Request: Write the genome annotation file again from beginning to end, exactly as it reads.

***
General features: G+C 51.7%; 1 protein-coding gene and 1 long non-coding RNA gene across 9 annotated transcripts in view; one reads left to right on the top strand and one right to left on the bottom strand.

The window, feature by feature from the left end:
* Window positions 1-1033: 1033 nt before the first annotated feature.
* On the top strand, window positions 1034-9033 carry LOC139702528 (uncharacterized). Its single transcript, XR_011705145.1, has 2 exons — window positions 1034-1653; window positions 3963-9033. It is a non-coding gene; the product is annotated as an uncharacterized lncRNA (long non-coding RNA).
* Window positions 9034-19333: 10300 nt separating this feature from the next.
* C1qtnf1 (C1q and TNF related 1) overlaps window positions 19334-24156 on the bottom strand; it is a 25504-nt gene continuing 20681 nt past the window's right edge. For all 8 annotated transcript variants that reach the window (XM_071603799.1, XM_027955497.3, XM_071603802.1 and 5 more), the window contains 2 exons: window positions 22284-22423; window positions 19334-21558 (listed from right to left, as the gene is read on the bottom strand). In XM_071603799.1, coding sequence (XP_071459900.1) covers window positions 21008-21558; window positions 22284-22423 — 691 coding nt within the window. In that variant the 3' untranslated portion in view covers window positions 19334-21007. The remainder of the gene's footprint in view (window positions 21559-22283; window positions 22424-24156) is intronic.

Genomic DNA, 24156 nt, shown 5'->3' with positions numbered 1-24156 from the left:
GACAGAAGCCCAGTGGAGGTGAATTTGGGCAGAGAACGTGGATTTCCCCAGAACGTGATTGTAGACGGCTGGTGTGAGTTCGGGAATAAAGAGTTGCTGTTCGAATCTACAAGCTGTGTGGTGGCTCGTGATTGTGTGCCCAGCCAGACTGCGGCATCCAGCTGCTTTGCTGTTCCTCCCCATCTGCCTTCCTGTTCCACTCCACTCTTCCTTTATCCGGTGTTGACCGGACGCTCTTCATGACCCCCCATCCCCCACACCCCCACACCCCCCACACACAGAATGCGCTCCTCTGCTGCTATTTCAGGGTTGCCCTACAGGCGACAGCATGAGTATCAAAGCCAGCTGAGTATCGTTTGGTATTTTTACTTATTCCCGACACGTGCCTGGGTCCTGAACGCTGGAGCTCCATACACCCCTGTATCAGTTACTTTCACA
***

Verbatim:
General features: G+C 51.7%; 1 protein-coding gene and 1 long non-coding RNA gene across 9 annotated transcripts in view; one reads left to right on the top strand and one right to left on the bottom strand.

The window, feature by feature from the left end:
* Window positions 1-1033: 1033 nt before the first annotated feature.
* On the top strand, window positions 1034-9033 carry LOC139702528 (uncharacterized). Its single transcript, XR_011705145.1, has 2 exons — window positions 1034-1653; window positions 3963-9033. It is a non-coding gene; the product is annotated as an uncharacterized lncRNA (long non-coding RNA).
* Window positions 9034-19333: 10300 nt separating this feature from the next.
* C1qtnf1 (C1q and TNF related 1) overlaps window positions 19334-24156 on the bottom strand; it is a 25504-nt gene continuing 20681 nt past the window's right edge. For all 8 annotated transcript variants that reach the window (XM_071603799.1, XM_027955497.3, XM_071603802.1 and 5 more), the window contains 2 exons: window positions 22284-22423; window positions 19334-21558 (listed from right to left, as the gene is read on the bottom strand). In XM_071603799.1, coding sequence (XP_071459900.1) covers window positions 21008-21558; window positions 22284-22423 — 691 coding nt within the window. In that variant the 3' untranslated portion in view covers window positions 19334-21007. The remainder of the gene's footprint in view (window positions 21559-22283; window positions 22424-24156) is intronic.

Genomic DNA, 24156 nt, shown 5'->3' with positions numbered 1-24156 from the left:
GACAGAAGCCCAGTGGAGGTGAATTTGGGCAGAGAACGTGGATTTCCCCAGAACGTGATTGTAGACGGCTGGTGTGAGTTCGGGAATAAAGAGTTGCTGTTCGAATCTACAAGCTGTGTGGTGGCTCGTGATTGTGTGCCCAGCCAGACTGCGGCATCCAGCTGCTTTGCTGTTCCTCCCCATCTGCCTTCCTGTTCCACTCCACTCTTCCTTTATCCGGTGTTGACCGGACGCTCTTCATGACCCCCCATCCCCCACACCCCCACACCCCCCACACACAGAATGCGCTCCTCTGCTGCTATTTCAGGGTTGCCCTACAGGCGACAGCATGAGTATCAAAGCCAGCTGAGTATCGTTTGGTATTTTTACTTATTCCCGACACGTGCCTGGGTCCTGAACGCTGGAGCTCCATACACCCCTGTATCAGTTACTTTCACA